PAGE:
Blogs IE

Advance Payments in Construction – What Are They and How Can They Be Managed? | IE

Advance Payments in Construction - What Are They and How Can They Be Managed?

Share this

Advance payments, once unheard of within the Construction industry, are starting to become a little more commonplace. But what are they and what is their purpose?

The benefits of advance payments in construction

Essentially, an advance payment is any money paid to a contractor or subcontractor to provide a service before the work or service has actually been carried out. There are many reasons why a contractor may decide to request an advance payment but, in the main, it is to assist with cashflow, usually to source specific materials or purchase high-value equipment that is needed solely for the project.

The contractor does not want to be responsible for covering the costs of bespoke items which are of no use to them away from this particular contract, and an advance payment provides assurance that those costs are covered if the project is halted, or the client is unable to pay. Occasionally the contractor may request a payment in advance in order to secure their time for the project, but this is not so common within major construction projects, more so in smaller, residential projects.

The risks of advance payments

There are obviously some risks for the client when it comes to advance payments as essentially, financial liability is passing from the contractor to them. To manage these risks, first and foremost the advance payment should be detailed in the contract between client and contractor. The contract should be very specific with regards to both the value and purpose of the advance payment.

60e87dc4e09301f581e777a6 Signing Paperwork

How advance payments can be managed

The payment is in the most basic terms a loan, provided by the client to the contractor, and as such the repayment (which in this case is via work executed or goods provided) should be detailed as clearly as it would in any standard loan agreement. Secondly, where the advanced payment is specifically for the purchase of materials or plant, the client can require a ‘vesting certificate’ to be issued from the contractor. This will certify that ownership of the goods specified will be transferred to the client on receipt of the payment, and they will be properly identified as such, being stored or listed separately from the contractor’s own goods. Thirdly, a client can insist on an advance payment bond or guarantee in order to protect them from financial loss. In this instance, the contractor will nominate a bondsman, which could be an individual, company or agency, who agrees to act as guarantor, repaying the client should the contractor fail to deliver the agreed service.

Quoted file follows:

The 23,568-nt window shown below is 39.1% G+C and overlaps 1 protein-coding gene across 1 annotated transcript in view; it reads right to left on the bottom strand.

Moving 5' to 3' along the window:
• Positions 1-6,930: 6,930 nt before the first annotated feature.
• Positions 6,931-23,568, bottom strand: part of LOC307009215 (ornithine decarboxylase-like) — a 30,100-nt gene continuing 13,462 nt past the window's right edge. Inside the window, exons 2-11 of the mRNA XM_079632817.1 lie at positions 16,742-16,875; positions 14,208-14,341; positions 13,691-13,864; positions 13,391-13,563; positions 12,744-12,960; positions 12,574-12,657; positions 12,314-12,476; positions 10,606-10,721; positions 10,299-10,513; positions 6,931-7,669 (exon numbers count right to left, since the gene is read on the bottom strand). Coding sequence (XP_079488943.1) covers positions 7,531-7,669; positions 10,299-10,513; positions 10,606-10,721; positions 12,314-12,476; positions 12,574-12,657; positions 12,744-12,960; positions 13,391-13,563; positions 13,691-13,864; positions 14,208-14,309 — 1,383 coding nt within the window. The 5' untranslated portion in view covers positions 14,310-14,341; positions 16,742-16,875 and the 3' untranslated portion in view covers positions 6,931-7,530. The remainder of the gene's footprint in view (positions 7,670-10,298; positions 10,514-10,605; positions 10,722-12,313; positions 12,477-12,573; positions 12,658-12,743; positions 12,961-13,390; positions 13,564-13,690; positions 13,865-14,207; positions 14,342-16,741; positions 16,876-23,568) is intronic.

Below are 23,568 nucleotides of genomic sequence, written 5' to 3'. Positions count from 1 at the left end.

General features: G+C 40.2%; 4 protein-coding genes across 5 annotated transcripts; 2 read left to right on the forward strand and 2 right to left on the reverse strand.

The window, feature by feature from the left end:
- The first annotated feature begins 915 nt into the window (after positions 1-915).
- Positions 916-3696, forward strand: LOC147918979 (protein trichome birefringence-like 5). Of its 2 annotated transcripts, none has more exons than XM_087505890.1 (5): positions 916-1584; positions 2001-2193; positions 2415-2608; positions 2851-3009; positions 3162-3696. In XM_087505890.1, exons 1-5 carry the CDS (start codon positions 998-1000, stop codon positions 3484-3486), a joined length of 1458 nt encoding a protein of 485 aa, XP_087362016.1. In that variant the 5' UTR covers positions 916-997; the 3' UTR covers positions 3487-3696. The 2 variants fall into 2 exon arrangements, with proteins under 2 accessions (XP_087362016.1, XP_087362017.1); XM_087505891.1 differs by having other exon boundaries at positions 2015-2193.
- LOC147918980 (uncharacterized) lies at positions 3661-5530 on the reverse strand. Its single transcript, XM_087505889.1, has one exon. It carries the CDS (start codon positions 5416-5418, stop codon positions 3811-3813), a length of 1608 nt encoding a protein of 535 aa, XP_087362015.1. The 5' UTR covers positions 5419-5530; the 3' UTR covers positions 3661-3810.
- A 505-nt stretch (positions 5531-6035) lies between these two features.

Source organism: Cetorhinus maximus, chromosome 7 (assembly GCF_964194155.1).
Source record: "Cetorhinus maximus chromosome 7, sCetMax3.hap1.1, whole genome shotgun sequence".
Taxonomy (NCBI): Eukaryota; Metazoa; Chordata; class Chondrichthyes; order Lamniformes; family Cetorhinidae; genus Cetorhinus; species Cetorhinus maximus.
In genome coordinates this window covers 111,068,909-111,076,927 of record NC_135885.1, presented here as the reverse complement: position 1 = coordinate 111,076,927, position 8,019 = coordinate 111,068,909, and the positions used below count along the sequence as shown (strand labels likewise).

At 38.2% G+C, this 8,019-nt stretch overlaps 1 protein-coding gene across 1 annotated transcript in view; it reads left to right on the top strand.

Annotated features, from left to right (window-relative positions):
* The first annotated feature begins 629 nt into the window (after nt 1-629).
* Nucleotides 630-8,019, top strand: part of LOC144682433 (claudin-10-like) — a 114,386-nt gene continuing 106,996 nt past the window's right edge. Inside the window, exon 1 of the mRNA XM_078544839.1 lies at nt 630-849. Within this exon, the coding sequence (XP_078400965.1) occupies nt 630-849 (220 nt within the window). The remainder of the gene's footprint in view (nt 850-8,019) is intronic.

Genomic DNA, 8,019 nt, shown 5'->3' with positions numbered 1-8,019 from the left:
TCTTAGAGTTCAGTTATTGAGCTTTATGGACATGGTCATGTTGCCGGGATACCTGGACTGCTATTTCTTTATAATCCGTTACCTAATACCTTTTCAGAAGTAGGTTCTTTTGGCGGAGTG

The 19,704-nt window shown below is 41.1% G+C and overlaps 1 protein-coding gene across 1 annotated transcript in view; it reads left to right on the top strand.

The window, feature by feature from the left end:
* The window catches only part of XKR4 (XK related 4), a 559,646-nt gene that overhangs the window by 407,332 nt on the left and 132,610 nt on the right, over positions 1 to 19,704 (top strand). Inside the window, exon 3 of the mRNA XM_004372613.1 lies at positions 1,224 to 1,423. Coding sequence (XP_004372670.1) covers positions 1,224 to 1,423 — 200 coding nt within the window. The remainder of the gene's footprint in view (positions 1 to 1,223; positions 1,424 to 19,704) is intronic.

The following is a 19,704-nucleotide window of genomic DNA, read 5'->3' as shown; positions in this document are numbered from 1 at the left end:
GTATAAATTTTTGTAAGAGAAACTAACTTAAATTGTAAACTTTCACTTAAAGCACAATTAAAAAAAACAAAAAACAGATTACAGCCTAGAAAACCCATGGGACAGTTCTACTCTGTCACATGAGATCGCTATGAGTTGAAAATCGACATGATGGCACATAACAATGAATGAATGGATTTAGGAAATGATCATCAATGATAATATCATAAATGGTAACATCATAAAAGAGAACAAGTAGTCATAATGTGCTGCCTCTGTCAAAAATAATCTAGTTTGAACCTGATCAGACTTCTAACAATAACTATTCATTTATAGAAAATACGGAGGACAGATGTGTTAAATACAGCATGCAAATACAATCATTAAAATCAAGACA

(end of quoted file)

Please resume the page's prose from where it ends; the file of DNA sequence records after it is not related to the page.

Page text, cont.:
The disadvantages of advance payments

So, if the above can be put in place to guard against financial loss for the client, does that mean advance payments are not to be shied away from? Unfortunately, the answer is often no. There are other disadvantages that clients will need to be aware of when considering advance payments.

Payment is often the only leverage clients have to ensure the contracted work is completed on time and to the required standard. If the advance payment was to purchase specific goods for the project, and the contractor has done that but is now dragging their heels to get on-site and start delivering, the client has very little bargaining power to get them there. Short of the client demanding goods back and finding another contractor, there is little they can do to ensure work is started, never mind completed. If the advance payment was for services, the client is left in an even trickier situation. With nothing to show for the money spent, clients have no choice but to wait it out and hope the agreed services are provided or face writing off the amount altogether. Also, providing the contractor with an advance payment, while assisting their cashflow, can seriously reduce a client’s own. And if the project runs into delays and difficulties which are caused by the contractor, the client is left with the financial liability without any of the control.

Essentially, there are scenarios where making an advance payment will enable a project to move forward without putting unnecessary strain on the contractors and subcontractors involved. However, the inclusion of advance payment terms should always be considered very carefully, and the client must always ensure that they are fully protected should anything go awry.

Recommended Content